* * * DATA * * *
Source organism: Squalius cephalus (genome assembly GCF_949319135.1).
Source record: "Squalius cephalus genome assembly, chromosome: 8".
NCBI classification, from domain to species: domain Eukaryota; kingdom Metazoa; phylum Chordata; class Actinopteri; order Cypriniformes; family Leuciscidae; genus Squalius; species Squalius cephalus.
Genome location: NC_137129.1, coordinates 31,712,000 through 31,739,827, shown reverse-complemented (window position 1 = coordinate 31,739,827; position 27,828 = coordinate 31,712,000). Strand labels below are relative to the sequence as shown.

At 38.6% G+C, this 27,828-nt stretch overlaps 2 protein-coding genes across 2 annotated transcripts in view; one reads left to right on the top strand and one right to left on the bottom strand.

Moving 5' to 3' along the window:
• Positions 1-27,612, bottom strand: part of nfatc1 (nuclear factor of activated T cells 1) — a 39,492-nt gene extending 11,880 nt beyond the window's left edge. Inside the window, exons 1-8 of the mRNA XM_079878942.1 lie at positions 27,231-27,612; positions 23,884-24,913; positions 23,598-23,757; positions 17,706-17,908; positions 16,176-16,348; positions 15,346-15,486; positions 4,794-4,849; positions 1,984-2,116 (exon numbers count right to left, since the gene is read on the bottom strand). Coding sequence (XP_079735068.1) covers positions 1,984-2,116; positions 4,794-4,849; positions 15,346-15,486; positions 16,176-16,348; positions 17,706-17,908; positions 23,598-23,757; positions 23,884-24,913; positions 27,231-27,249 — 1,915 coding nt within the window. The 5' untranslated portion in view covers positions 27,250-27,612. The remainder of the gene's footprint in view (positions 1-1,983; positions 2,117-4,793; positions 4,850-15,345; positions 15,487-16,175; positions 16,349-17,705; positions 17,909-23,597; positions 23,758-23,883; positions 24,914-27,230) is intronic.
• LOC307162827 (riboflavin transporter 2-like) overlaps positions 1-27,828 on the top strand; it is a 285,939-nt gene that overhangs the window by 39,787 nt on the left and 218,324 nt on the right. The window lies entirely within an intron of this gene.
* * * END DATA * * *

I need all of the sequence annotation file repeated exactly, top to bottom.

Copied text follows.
Source organism: Squalius cephalus (genome assembly GCF_949319135.1).
Source record: "Squalius cephalus genome assembly, chromosome: 8".
NCBI classification, from domain to species: domain Eukaryota; kingdom Metazoa; phylum Chordata; class Actinopteri; order Cypriniformes; family Leuciscidae; genus Squalius; species Squalius cephalus.
Genome location: NC_137129.1, coordinates 31,712,000 through 31,739,827, shown reverse-complemented (window position 1 = coordinate 31,739,827; position 27,828 = coordinate 31,712,000). Strand labels below are relative to the sequence as shown.

At 38.6% G+C, this 27,828-nt stretch overlaps 2 protein-coding genes across 2 annotated transcripts in view; one reads left to right on the top strand and one right to left on the bottom strand.

Moving 5' to 3' along the window:
• Positions 1-27,612, bottom strand: part of nfatc1 (nuclear factor of activated T cells 1) — a 39,492-nt gene extending 11,880 nt beyond the window's left edge. Inside the window, exons 1-8 of the mRNA XM_079878942.1 lie at positions 27,231-27,612; positions 23,884-24,913; positions 23,598-23,757; positions 17,706-17,908; positions 16,176-16,348; positions 15,346-15,486; positions 4,794-4,849; positions 1,984-2,116 (exon numbers count right to left, since the gene is read on the bottom strand). Coding sequence (XP_079735068.1) covers positions 1,984-2,116; positions 4,794-4,849; positions 15,346-15,486; positions 16,176-16,348; positions 17,706-17,908; positions 23,598-23,757; positions 23,884-24,913; positions 27,231-27,249 — 1,915 coding nt within the window. The 5' untranslated portion in view covers positions 27,250-27,612. The remainder of the gene's footprint in view (positions 1-1,983; positions 2,117-4,793; positions 4,850-15,345; positions 15,487-16,175; positions 16,349-17,705; positions 17,909-23,597; positions 23,758-23,883; positions 24,914-27,230) is intronic.
• LOC307162827 (riboflavin transporter 2-like) overlaps positions 1-27,828 on the top strand; it is a 285,939-nt gene that overhangs the window by 39,787 nt on the left and 218,324 nt on the right. The window lies entirely within an intron of this gene.